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Boucheron’s Latest High Jewelry Collection Is an Ode to Art Deco
It draws parallels between today and a past era when gender roles also were evolving, with pieces intended for both women and men.
Like in the modern era, gender roles were evolving a century ago.
Flappers were abandoning corsets and other oppressive clothing for silhouettes previously considered more masculine, like dresses that showed no hint of a woman’s waist.
In the 1920s, a Parisian woman’s uniform might have centered on high-waisted pants, plunging necklines, long necklaces and short hair, Boucheron noted.
It was this style evolution that lured Creative Director Claire Choisne into the Boucheron archives, channeling the spirit of this modern woman through the maison’s rich archive of Art Deco-era pieces.
Choisne found parallels between attitudes a century ago and today’s evolving gender roles, in which it has become a style statement for a man to don a pearl necklace.
The cultural epitome of this boundaryless, and infinitely more fun, approach to men’s fashion is Harry Styles’ Vogue editorial last year in which he wore a Gucci jacket and dress on the magazine’s cover.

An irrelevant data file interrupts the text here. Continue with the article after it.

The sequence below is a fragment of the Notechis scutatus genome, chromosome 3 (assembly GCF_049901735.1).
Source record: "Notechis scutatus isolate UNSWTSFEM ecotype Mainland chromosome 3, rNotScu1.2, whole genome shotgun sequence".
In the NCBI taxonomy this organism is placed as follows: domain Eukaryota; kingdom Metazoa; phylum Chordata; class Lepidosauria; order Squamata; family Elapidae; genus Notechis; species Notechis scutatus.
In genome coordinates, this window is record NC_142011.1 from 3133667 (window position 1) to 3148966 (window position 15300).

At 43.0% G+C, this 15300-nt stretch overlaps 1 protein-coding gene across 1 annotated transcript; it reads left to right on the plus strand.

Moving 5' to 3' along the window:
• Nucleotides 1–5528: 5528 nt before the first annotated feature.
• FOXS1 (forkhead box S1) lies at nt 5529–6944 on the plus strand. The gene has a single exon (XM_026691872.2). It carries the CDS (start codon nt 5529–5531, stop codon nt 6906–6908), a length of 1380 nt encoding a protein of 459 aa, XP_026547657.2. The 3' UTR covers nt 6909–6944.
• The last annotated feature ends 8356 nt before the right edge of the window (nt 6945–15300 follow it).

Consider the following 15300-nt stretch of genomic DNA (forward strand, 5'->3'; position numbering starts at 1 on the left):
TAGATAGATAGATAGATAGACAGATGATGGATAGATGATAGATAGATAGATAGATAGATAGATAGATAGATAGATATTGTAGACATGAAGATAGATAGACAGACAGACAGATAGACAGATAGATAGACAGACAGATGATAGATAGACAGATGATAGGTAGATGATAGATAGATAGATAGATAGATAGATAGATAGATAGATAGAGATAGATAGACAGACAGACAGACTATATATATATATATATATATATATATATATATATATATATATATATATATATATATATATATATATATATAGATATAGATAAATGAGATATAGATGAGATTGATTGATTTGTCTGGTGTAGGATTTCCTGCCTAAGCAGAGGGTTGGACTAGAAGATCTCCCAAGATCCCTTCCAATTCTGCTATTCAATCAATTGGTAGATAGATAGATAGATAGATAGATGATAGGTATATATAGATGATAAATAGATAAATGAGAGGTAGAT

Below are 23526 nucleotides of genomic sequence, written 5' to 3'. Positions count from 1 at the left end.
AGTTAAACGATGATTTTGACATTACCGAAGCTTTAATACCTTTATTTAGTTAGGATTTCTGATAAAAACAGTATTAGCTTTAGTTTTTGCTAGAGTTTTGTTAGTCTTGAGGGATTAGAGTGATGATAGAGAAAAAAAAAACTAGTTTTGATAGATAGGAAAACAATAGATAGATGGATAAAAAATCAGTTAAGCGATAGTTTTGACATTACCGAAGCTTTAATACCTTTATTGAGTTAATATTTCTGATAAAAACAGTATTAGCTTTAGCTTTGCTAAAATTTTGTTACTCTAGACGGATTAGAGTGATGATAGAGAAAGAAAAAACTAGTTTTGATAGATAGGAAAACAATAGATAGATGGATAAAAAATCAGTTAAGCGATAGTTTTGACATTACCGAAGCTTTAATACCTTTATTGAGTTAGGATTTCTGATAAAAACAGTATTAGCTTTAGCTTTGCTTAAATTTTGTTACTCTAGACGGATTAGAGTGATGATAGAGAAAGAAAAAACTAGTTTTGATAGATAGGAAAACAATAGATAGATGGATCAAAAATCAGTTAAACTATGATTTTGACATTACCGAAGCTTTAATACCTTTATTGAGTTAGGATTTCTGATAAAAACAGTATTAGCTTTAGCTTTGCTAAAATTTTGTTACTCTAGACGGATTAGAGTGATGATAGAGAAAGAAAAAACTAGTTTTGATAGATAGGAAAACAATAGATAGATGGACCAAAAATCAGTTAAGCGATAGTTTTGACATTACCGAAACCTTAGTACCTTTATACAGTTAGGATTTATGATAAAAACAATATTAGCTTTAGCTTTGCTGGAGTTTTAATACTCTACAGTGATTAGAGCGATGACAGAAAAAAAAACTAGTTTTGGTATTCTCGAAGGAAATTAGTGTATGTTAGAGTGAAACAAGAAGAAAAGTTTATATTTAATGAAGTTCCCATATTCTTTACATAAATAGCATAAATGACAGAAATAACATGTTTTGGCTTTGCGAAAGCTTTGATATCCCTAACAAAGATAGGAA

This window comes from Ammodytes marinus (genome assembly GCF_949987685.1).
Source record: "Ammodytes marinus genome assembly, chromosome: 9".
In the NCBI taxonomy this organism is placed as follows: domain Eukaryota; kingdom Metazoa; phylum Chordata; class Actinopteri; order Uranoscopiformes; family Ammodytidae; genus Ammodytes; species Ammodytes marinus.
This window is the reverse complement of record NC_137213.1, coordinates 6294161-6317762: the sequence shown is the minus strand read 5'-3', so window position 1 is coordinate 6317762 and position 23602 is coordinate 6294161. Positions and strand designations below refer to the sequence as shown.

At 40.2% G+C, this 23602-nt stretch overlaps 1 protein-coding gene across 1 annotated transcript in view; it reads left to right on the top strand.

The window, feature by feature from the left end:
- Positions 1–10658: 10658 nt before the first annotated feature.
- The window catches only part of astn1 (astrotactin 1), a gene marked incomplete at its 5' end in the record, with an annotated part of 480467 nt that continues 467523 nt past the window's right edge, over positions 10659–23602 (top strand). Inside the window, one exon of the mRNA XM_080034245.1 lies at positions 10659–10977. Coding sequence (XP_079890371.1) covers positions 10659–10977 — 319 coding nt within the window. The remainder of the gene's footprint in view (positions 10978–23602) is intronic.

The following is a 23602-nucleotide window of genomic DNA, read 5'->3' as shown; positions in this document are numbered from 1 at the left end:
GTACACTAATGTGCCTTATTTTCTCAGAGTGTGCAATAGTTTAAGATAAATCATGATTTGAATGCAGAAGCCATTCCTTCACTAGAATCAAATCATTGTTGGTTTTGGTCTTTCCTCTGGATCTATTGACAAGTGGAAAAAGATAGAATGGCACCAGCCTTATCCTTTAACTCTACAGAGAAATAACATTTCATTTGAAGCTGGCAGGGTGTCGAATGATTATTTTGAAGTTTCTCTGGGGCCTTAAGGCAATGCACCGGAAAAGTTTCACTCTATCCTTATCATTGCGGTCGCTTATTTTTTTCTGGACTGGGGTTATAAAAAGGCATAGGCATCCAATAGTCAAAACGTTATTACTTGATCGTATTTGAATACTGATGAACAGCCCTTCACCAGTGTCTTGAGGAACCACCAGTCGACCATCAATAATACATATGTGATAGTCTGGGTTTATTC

Translating this current evolution into a high jewelry collection, Boucheron created a long white gold necklace inspired by a tie, with a detachable brooch featuring an 8.02-carat emerald with onyx and black lacquer. The piece is meant to be worn by either gender, as a tie, necklace, pendant or brooch.
Providing a more approachable and lighthearted attitude to haute joaillerie is a diamond chevron-pattern jewel set on a ribbon. Its suggested uses include as a belt with a man’s tuxedo, as a headband or choker for a woman, or as a set of two unisex bracelets.
Convertible and Art Deco are the themes throughout the collection, which features emeralds as pops of color against a white gold, white diamond and black onyx and lacquer backdrop.
Highlights include a sliding, adjustable Y-necklace with white diamond chevron pattern, adorned with dangling 61.35-carat Zambian emerald drop (pictured at top of article, left), and a graphic descending rock crystal and emerald necklace.
See the collection below.
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